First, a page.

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A thought on image technology.

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posted on Sep, 26 2014 @ 09:14 AM

originally posted by: theGleep
I have long wondered if it might be possible to get a good result by stacking "treated" copies of the same stacking a "sharpened" copy with a "blurred" copy and a "smoothed" copy and the original.

Not really, because you're not adding information that was originally in the scene.

posted on Sep, 26 2014 @ 09:15 AM
Its like riding a scooter into a filling station and buying about a third of a gallon of gas.
You practically never pay the advertised price because of the roundup.
Had to do this the other day when gas was advertised at $314.9.
Guess how much I paid for .355 gallons?

Raw is not necessarily uncompressed.

"11 + 7-bit lossy compression scheme"

edit on 26-9-2014 by Cauliflower because: (no reason given)

posted on Sep, 26 2014 @ 10:19 AM
A digital image resolution is limited to the number of pixels in the CCD/sensor.

A pixel in a sensor can only be one homogeneous color, so when you zoom into the image far enough to see that pixel, then that is the limit of the resolution.

Granted, there are ways to artificially "smooth out" the pixels (i.e., the one original pixel is made into -- say, for example -- an 8x8 array of 64 smaller pixels put in place of the one original pixel), but the new smaller pixels created from the one original pixel will have colors that are artificially determined by interpolation. The new smoothed-out pixels are not necessarily the actual colors, but rather just colors determined through a math algorithm.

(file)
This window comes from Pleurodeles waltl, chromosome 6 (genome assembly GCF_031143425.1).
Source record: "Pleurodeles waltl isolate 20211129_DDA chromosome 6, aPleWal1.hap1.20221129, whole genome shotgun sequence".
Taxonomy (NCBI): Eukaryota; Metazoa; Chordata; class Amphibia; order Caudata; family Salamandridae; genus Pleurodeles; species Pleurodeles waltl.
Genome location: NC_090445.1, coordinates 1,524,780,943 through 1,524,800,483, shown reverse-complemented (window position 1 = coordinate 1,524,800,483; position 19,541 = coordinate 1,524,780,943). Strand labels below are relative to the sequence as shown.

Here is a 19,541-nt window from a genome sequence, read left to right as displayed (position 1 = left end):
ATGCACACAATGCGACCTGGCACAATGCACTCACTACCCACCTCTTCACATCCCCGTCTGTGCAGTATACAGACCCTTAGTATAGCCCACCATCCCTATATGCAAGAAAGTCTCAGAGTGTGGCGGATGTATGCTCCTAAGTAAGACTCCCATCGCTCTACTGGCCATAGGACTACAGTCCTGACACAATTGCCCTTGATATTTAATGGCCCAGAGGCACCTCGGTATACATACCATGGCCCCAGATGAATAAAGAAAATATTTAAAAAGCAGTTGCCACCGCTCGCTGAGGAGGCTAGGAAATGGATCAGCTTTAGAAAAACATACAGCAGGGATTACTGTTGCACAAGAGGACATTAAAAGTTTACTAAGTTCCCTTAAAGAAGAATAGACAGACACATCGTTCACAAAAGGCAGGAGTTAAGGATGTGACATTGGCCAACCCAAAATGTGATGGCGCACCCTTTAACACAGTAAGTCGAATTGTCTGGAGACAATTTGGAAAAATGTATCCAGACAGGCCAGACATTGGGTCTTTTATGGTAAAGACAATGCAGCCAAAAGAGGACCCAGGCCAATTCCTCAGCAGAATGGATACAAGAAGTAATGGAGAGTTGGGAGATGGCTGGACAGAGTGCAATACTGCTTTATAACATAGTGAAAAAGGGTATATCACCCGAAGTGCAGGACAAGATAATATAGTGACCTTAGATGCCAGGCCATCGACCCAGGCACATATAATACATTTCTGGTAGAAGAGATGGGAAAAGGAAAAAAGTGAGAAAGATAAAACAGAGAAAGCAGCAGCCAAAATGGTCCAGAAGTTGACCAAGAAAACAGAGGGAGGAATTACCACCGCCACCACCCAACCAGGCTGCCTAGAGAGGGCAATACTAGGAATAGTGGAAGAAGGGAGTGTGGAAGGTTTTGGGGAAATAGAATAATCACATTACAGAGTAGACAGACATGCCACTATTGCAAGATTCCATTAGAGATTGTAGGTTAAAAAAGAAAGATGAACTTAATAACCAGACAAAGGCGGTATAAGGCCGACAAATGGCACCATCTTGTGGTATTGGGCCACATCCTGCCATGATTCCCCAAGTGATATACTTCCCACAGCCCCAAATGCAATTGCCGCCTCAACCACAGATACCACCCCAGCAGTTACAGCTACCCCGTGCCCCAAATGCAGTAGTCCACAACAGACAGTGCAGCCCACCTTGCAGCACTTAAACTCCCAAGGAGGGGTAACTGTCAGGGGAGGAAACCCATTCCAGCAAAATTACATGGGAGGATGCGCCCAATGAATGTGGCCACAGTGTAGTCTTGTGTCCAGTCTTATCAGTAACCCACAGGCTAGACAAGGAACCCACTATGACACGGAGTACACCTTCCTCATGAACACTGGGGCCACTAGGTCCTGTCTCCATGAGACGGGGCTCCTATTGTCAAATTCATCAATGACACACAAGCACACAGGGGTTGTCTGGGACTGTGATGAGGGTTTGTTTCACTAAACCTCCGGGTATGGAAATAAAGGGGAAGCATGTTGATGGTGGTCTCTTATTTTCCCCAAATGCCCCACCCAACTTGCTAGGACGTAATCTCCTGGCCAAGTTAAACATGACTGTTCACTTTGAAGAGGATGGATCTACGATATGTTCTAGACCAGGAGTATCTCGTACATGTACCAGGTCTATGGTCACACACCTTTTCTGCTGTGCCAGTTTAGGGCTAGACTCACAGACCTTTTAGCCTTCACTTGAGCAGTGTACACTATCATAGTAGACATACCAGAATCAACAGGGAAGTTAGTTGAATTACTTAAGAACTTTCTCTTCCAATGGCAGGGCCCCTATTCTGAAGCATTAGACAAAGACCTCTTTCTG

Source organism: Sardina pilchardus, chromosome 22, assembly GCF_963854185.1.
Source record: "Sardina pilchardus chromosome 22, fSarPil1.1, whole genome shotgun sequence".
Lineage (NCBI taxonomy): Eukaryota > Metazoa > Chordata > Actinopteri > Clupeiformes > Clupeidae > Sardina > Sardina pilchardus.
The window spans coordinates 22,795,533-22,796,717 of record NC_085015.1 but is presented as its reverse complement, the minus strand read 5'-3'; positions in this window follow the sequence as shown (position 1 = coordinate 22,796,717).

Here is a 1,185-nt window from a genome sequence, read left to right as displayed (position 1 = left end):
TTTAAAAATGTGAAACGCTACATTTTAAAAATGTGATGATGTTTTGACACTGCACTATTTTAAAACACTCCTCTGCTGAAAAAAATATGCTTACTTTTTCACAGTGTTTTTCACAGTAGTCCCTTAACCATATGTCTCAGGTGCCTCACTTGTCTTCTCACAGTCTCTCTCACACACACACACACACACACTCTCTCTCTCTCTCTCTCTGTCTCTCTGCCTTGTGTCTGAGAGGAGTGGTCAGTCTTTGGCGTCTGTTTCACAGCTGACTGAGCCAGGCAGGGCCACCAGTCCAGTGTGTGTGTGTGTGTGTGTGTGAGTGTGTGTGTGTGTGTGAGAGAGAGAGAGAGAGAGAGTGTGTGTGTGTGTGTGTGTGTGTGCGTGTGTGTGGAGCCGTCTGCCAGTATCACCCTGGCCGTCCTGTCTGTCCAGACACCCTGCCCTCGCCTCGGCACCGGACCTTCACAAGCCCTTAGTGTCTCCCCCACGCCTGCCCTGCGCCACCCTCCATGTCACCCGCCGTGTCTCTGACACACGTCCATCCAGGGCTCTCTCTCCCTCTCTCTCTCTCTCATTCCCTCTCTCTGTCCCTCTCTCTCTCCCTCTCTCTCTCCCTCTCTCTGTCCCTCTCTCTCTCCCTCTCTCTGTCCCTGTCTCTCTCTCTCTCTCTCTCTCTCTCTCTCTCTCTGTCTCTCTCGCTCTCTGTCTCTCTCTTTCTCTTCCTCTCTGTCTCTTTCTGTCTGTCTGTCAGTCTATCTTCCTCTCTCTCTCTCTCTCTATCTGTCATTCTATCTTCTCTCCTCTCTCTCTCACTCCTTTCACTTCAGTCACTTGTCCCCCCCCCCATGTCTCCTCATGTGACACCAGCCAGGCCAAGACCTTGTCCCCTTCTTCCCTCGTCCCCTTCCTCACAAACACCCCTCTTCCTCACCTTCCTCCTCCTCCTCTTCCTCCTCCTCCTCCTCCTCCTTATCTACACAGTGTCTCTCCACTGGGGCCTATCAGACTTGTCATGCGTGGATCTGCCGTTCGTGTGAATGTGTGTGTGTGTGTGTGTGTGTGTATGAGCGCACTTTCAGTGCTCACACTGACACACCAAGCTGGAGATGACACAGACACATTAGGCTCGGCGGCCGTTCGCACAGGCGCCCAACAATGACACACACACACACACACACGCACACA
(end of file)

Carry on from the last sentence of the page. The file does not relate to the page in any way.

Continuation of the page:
edit on 9/26/2014 by Soylent Green Is People because: (no reason given)

posted on Sep, 26 2014 @ 01:52 PM

originally posted by: brace22
a reply to: Biigs

I think you mis understood my friend. I know you can zoom in and process in current technology. I do it every day. But you cannot process X amount of pixels and make them look as if that was the original (In JPEG. I am talking JPEG, not RAW)

I want to know why, what law of physics is stopping us creating technology?

Hi, I 'm a computer guy.

The laws of physics that stop you from zooming in infinitely to a picture are called information theory. It maps the amount of bits in something to the amount of possibilities for what it can show. For instance, suppose we have a 3 bit number. That can represent 2^3 (8) different numbers. Numbers 0-7 in binary are 000,001,010,011,100,101,110,111. As you can see that's every possible combination of 1's and 0's in three places (bits), nothing more can be added without adding another digit, aka another bit. So point is if your camera takes 3 bit pictures, it can take 8 possible different pictures, period. If your camera takes 100 megabit pictures, it can take 2^100,000,000 different pictures, period. Each time you talk about the capacity to zoom in beyond any 1 picture, you are talking about expanding that space (because each of the 2^100,000,000 different pictures must also have the capability, and be multiplied by the new capability. But if your camera hardware only captures 100 megabits, that's demanding information you just don't have from that camera.